Near the start of the walk is The Farm Cemetery. We stopped there for another of our soldier profiles, and for a short talk to remember the nurses and other medical staff who played such a big part in the war. I also accidentally left my Anzac Day book there (I'd had it out to show the picture of my Great Great Aunt Louie - Louisa Bird - one of the first WW1 NZ nurses.)
|Last sighting of Anzac Day book at The Farm Cemetery!
After we'd finished the walk and Baris had welcomed us into the Rhododendron Club, we went on to the Hill 60 Cemetery. This site is on the edge of the Suvla plain, north of the main Anzac area. There are 788 men buried here but nearly all of them are unidentified. It also contains one of four memorials to New Zealand troops with no known graves, the Hill 60 (New Zealand) Memorial, with more than 180 names. The other NZ memorials are at Chunuk Bair, Lone Pine and Twelve Tree Copse.(The hills were often given names corresponding to their contour height, so there is also Hill 600, Hill 700 etc. - and Hill 60 was therefore not a very tall hill.)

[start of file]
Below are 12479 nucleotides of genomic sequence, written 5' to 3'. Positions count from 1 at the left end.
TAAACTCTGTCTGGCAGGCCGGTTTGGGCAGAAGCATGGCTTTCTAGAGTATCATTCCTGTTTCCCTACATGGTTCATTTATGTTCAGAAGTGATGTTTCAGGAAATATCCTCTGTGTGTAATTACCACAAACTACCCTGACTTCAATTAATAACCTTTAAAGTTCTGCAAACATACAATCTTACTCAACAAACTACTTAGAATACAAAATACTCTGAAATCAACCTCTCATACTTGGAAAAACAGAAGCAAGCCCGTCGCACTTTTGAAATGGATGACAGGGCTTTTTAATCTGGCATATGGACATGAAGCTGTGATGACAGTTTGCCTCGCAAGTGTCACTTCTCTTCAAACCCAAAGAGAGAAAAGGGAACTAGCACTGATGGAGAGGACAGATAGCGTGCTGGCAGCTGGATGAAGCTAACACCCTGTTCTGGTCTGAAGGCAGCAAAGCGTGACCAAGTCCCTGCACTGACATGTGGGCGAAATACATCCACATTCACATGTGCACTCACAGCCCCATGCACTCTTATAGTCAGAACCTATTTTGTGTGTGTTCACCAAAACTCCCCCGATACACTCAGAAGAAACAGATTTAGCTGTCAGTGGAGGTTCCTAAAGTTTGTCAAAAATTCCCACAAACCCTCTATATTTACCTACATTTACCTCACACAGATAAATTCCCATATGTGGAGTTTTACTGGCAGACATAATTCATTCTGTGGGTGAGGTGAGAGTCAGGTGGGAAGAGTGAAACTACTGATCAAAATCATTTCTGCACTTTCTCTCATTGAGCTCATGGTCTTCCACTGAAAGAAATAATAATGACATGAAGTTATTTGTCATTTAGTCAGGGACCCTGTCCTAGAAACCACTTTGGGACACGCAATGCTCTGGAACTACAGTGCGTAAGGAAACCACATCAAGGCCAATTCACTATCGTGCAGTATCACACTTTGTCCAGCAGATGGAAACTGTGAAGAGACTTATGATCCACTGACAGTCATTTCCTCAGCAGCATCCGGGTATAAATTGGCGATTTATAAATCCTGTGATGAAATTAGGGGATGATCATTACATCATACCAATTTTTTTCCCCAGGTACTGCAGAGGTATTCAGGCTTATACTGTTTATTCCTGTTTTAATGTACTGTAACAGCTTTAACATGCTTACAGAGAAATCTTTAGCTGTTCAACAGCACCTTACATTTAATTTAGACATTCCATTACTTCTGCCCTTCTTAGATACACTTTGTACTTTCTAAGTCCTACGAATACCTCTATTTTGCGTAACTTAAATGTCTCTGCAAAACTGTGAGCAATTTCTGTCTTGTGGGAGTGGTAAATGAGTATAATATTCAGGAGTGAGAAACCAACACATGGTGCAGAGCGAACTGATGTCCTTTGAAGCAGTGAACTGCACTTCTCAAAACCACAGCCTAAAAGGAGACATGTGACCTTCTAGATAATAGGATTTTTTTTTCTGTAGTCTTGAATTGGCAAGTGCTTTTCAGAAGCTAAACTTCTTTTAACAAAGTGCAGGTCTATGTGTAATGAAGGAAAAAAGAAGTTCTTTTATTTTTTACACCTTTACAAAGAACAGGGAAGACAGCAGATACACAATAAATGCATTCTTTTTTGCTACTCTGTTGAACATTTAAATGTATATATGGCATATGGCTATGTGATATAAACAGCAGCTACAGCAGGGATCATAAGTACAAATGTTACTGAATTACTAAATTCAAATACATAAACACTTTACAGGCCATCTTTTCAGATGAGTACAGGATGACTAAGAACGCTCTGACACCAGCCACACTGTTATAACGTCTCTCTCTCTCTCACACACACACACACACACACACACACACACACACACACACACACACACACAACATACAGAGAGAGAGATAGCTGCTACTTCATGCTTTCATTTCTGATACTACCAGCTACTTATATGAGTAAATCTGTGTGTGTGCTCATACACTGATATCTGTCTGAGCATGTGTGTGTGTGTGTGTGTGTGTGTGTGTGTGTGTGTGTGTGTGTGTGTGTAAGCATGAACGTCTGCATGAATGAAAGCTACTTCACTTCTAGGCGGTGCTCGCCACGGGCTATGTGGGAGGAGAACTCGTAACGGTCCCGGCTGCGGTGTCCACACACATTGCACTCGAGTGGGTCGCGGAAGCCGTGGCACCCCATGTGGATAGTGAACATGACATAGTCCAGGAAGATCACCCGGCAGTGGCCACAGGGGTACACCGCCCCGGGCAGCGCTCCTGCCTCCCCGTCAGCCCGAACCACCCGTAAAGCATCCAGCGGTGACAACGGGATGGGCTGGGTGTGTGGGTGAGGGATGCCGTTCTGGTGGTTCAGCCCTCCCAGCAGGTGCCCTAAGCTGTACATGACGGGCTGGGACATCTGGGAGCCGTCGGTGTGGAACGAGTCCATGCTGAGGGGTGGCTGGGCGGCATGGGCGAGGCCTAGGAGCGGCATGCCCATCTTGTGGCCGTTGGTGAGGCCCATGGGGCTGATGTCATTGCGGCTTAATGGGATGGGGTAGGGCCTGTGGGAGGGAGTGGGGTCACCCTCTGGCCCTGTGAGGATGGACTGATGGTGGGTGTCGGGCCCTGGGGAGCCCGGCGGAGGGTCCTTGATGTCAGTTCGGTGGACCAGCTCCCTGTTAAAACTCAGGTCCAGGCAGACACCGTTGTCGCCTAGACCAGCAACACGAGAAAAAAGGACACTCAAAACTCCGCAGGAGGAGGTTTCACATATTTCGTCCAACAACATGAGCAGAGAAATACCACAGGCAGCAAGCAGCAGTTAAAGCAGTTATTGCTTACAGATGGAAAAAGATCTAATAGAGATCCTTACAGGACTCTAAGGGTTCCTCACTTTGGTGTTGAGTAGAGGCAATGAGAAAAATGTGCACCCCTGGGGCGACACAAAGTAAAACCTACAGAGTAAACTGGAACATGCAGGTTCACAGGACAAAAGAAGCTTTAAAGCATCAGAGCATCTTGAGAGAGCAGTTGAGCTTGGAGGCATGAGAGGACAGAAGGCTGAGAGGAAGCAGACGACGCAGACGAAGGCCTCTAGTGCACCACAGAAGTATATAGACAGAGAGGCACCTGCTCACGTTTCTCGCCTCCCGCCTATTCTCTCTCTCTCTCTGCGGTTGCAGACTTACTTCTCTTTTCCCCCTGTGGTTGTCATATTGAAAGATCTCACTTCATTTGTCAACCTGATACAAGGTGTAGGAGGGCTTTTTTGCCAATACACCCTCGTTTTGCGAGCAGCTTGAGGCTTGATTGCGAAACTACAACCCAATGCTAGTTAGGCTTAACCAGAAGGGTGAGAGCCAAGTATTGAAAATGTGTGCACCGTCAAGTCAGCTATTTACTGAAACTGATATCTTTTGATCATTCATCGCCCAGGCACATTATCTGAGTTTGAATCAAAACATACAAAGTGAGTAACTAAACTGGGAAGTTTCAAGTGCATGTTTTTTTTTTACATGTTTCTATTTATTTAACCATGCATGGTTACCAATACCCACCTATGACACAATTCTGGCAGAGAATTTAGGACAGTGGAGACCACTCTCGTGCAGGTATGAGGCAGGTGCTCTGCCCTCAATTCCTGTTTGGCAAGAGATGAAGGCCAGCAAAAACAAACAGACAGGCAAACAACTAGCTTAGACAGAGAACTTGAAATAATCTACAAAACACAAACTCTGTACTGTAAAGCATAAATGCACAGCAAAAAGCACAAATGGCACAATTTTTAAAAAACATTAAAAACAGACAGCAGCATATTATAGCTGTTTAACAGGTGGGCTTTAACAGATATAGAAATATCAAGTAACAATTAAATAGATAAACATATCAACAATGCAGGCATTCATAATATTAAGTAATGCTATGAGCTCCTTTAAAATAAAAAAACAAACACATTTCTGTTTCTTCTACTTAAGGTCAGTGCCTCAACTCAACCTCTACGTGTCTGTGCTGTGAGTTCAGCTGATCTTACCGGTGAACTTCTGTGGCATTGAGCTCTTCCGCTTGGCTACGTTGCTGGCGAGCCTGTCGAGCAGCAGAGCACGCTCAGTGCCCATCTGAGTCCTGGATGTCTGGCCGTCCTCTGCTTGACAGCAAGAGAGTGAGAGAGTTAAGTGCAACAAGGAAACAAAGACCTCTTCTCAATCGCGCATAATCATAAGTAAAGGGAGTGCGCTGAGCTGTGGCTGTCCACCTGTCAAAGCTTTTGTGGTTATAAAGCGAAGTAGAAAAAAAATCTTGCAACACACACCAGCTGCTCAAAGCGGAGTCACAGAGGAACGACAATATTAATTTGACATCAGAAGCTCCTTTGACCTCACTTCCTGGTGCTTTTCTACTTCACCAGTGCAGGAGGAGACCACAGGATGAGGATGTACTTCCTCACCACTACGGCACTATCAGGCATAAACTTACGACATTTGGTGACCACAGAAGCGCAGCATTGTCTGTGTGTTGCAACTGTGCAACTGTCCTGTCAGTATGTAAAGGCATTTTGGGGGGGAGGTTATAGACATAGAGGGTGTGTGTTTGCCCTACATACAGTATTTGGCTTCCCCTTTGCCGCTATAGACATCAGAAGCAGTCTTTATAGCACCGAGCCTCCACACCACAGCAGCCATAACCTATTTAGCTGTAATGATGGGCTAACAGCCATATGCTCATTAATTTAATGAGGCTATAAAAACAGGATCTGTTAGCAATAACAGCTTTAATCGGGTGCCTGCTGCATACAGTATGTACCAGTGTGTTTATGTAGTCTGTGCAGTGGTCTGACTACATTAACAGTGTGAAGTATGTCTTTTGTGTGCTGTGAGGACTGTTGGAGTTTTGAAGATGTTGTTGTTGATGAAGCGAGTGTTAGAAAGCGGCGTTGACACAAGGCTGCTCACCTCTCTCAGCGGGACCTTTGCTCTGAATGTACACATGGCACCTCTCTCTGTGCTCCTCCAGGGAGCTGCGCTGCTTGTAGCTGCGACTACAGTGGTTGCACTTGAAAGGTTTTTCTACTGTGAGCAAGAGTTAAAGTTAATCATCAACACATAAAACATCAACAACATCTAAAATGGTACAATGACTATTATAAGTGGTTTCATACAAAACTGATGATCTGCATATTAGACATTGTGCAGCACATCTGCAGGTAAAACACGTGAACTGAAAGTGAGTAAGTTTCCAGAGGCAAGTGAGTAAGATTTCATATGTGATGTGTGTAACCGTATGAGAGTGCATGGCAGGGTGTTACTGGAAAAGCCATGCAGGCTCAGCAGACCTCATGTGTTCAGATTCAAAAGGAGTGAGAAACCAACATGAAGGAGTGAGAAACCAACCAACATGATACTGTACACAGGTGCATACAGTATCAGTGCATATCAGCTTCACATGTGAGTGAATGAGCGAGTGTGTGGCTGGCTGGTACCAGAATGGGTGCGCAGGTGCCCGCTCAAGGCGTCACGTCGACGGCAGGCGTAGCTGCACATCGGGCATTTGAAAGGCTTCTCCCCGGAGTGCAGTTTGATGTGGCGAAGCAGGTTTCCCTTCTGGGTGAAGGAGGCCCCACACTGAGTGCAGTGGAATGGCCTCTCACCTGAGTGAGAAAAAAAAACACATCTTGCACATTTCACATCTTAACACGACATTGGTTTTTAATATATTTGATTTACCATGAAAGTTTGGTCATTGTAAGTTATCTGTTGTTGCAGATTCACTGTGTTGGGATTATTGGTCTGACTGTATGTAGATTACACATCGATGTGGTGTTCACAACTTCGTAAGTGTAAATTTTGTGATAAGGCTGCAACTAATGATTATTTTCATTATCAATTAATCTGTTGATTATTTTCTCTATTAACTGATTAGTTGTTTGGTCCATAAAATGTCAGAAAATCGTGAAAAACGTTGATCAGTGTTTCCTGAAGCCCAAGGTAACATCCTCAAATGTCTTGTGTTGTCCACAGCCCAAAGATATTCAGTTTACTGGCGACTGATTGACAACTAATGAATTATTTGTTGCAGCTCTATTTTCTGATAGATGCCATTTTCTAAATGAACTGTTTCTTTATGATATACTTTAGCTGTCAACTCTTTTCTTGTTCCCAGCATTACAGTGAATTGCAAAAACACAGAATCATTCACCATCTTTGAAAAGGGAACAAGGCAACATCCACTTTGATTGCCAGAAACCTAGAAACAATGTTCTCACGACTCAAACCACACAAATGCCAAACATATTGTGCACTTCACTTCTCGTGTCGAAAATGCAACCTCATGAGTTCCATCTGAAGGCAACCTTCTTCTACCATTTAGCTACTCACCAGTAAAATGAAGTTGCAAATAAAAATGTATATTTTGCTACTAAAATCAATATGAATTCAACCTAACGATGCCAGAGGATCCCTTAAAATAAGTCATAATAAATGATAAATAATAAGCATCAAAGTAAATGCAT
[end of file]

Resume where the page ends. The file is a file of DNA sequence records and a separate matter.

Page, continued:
|Poppies by the roadside on the way to Hill 60
|Our wonderful team leaders and guide!
|Jane's travelling bear - seeing the world with the Red Coats!
|Best mates: Bob's view of the coastline, from at sea!
Today is also a special national holiday in Turkey for national Children's Day, so there were lots of Turkish tour buses on the road. We got back to the hotel to find a giant flag on display - to the dismay of those people who had put their washing out to dry this morning, and now found their verandahs shrouded from any sunshine! Our restaurant is at the very top where the open windows are.
Some of us went downstairs when we heard the Ottoman Military Band marching through town this evening (they came up to our rooftop restaurant to play for us after dinner.) This was their idea - they asked if any of the tourists wanted their photos taken with them!
We are supposed to be getting an early night, but the music and dancing are continuing!Tomorrow morning we have a late breakfast and will be setting off about 10.30am for the Anzac site. After that it will be all on - all through the night - until after the Chunuk Bair service at about 11am on the 25th. Everything seems as well prepared as possible; the only thing that can't be organised in advance is the weather, and we're crossing our fingers that it won't rain.
Best wishes for all the Anzac Day services in New Zealand (and Australia.) We are all ready to go; the 30 of us have melded into a great team and everyone is excited (and maybe just a bit apprehensive!) about what lies ahead.